What’s in a Name?

York_36.4_twain Jillian York makes a case for pseudonyms in Boston Review:

Pseudonymous speech has played a critical role throughout history as well. From the literary efforts of George Eliot and Mark Twain to the explicitly political advocacy of Publius in the Federalist Papers or Junius' letters to the Public Advertiser in 18th century London, people have contributed strongly to public debate under pseudonyms and continue to do so to this day.

A new debate around pseudonymity on online platforms has arisen as a result of the identification policy of Google+, which requires users to identify by “the name your friends, family, or co-workers usually call you.” This policy is similar to that of Facebook’s which requires users to “provide their real names and information.” Google’s policy has in a few short weeks attracted significant attention both within the community and outside of it, sparking debate as to whether a social platform should place limits on identity. A considerable number of Google+ users have already experienced account deactivation as a result of the policy, which Kirrily “Skud” Robert, a former Google employee kicked off the service for identifying as “Skud,” has closely documented.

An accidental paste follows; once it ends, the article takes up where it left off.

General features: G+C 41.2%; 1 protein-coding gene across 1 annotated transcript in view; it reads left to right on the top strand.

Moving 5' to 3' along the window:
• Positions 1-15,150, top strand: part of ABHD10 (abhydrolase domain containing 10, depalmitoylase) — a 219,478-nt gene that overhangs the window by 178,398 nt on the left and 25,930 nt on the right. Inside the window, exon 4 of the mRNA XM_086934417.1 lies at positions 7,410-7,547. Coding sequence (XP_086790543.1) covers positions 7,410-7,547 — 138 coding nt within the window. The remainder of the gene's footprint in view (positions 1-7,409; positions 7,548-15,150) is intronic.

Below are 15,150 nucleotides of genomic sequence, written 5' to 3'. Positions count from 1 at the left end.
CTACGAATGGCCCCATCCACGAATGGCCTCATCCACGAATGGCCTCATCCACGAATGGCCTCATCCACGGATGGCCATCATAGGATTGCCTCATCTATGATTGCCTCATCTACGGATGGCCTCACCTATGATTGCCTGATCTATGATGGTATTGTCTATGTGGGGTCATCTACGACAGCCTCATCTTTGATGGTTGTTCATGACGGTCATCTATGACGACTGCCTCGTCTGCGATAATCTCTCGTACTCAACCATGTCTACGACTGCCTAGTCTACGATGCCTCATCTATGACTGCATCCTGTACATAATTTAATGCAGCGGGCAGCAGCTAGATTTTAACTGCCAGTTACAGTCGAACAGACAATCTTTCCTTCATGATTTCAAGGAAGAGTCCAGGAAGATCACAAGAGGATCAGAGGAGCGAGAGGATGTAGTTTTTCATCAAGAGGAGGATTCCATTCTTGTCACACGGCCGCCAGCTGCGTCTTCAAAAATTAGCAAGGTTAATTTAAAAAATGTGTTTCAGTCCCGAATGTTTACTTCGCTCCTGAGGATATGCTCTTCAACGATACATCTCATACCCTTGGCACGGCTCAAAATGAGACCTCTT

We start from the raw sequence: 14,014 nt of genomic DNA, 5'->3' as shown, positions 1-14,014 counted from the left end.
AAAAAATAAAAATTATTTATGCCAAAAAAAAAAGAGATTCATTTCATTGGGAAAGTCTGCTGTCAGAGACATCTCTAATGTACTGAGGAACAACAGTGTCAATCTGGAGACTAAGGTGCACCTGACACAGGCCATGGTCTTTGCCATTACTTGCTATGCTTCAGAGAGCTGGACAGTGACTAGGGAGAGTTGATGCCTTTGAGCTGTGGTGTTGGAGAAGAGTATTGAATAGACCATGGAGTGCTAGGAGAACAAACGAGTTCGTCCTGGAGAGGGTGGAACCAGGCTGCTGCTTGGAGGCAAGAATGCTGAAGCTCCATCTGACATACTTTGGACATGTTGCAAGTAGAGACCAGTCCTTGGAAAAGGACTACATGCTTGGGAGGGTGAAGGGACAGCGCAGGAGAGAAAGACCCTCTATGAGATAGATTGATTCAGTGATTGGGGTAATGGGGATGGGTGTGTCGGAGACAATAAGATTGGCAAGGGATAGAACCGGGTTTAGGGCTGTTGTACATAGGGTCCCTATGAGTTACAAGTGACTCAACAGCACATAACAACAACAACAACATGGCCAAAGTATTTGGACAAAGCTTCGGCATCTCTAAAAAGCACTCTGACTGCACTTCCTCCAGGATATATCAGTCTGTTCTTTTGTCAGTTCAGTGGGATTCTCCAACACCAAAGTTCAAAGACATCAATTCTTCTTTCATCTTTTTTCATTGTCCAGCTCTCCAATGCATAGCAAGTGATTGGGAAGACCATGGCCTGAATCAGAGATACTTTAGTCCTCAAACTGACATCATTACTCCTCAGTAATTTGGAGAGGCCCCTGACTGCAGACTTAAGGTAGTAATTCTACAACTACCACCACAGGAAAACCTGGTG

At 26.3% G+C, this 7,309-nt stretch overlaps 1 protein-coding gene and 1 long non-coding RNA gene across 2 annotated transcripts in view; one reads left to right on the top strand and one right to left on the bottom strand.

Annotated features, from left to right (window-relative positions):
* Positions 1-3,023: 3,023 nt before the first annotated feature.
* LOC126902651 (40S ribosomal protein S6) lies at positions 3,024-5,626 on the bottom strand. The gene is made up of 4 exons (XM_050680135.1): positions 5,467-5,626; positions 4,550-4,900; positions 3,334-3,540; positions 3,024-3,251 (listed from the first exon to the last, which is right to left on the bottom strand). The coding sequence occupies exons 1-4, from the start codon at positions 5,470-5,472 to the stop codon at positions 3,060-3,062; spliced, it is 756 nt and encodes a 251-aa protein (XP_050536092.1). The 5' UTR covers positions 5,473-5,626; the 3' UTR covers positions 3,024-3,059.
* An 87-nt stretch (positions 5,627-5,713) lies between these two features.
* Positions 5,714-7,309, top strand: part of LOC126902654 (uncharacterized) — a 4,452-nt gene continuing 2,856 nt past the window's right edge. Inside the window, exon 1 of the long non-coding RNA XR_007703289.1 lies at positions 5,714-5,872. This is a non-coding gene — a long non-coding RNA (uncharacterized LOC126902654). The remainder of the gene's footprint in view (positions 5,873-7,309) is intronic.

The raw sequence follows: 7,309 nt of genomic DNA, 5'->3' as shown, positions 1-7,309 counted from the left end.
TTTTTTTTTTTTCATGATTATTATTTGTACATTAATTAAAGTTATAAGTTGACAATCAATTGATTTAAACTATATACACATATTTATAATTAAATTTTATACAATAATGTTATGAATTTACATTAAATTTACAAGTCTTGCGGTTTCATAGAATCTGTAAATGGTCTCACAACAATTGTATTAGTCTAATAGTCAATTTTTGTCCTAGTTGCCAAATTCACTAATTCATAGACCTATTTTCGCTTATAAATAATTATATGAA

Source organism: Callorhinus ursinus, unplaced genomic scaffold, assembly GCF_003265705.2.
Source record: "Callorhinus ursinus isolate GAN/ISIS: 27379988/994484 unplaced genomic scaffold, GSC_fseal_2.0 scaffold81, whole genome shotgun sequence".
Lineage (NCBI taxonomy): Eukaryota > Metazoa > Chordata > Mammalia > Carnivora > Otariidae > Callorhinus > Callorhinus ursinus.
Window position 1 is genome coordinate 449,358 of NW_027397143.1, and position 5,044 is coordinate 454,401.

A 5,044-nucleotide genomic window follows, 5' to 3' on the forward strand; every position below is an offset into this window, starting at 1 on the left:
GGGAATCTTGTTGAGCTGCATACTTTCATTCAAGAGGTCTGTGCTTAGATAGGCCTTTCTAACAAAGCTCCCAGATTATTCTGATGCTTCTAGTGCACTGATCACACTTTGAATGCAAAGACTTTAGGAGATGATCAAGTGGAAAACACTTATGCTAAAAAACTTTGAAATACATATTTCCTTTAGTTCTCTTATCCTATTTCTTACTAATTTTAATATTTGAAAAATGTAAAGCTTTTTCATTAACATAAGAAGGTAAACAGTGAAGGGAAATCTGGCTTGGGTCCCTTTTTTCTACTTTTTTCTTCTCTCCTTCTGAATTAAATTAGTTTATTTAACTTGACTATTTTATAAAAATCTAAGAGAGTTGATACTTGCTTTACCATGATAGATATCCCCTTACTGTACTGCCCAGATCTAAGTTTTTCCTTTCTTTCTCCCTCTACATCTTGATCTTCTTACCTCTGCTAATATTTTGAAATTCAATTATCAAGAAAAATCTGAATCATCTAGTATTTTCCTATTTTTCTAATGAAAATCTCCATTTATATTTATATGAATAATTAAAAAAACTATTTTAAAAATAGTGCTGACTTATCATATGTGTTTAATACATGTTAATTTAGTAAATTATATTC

Those in favor of the use of “real names” on social platforms have presented a number of arguments: that real names improve user behavior and create a more civil environment; that real names help prevent against stalking and harassment by making it easier to go after offenders; that a policy requiring real names prevents law enforcement agents from “sneaking in” to the service to spy on users; that real names make users accountable for their actions.

While these arguments are not entirely without merit, they misframe the problem. It is not incumbent upon strict real-name policy advocates to show that policies insisting on the use of real names have an upside. It is incumbent upon them to demonstrate that these benefits outweigh some very serious drawbacks.